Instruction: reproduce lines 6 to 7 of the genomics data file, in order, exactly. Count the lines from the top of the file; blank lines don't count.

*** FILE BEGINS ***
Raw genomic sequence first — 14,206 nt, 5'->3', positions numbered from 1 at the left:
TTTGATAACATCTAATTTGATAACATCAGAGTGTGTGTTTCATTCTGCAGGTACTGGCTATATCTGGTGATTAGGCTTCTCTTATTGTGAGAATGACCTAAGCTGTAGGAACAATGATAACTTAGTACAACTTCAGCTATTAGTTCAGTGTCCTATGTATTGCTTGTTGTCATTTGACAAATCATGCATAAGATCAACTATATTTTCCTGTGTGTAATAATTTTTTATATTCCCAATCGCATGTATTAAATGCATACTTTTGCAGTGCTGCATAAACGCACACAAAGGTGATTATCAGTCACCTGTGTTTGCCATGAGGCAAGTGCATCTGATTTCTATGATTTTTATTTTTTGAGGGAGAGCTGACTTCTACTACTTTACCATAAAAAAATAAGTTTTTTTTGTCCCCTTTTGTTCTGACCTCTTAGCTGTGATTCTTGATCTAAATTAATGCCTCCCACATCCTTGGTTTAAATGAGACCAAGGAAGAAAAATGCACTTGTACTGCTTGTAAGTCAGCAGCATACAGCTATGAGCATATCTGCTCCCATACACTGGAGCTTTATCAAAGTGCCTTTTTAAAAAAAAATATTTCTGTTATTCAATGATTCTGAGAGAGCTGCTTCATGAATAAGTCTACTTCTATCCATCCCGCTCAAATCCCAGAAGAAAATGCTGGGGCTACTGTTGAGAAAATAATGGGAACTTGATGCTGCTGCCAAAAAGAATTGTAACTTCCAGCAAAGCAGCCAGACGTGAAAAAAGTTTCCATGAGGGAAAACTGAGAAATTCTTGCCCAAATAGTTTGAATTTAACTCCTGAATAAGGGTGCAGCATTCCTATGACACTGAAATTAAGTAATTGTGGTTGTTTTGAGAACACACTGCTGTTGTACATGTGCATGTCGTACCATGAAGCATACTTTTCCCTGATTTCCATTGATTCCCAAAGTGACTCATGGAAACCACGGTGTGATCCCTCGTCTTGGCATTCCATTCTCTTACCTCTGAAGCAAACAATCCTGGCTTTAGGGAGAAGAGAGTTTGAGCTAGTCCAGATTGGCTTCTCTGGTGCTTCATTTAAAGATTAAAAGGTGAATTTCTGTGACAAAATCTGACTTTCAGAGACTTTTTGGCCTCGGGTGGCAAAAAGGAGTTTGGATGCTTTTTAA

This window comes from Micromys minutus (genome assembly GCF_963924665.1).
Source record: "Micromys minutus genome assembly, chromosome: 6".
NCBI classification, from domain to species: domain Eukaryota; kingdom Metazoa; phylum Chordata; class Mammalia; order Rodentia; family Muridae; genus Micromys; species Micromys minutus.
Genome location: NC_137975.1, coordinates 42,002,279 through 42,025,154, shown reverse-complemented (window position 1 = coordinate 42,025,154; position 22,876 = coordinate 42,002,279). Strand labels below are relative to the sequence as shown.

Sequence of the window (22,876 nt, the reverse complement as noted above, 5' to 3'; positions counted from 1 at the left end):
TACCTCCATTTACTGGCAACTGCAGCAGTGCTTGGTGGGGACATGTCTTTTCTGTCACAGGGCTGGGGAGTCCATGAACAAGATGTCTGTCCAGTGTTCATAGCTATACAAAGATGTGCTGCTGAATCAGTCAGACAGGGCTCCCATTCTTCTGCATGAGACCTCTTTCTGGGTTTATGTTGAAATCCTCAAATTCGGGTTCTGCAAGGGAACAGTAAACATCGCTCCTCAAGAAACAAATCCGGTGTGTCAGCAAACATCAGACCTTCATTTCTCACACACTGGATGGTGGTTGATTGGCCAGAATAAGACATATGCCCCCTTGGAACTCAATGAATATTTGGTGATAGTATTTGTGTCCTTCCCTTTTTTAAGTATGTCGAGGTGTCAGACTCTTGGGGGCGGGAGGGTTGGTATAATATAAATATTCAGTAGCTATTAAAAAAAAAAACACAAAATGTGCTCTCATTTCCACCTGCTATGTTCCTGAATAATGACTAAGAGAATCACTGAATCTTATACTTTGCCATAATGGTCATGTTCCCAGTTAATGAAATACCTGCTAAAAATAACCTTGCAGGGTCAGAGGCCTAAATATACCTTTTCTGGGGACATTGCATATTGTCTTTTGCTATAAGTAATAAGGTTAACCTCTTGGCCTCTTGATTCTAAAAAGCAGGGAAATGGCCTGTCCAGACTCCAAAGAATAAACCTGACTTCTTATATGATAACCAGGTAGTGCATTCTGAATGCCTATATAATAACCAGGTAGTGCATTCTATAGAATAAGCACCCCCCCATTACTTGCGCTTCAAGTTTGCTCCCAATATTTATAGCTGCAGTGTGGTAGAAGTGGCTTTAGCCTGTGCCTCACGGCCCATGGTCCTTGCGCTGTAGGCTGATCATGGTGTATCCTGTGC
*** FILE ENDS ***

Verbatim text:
Genome location: NC_137975.1, coordinates 42,002,279 through 42,025,154, shown reverse-complemented (window position 1 = coordinate 42,025,154; position 22,876 = coordinate 42,002,279). Strand labels below are relative to the sequence as shown.

Sequence of the window (22,876 nt, the reverse complement as noted above, 5' to 3'; positions counted from 1 at the left end):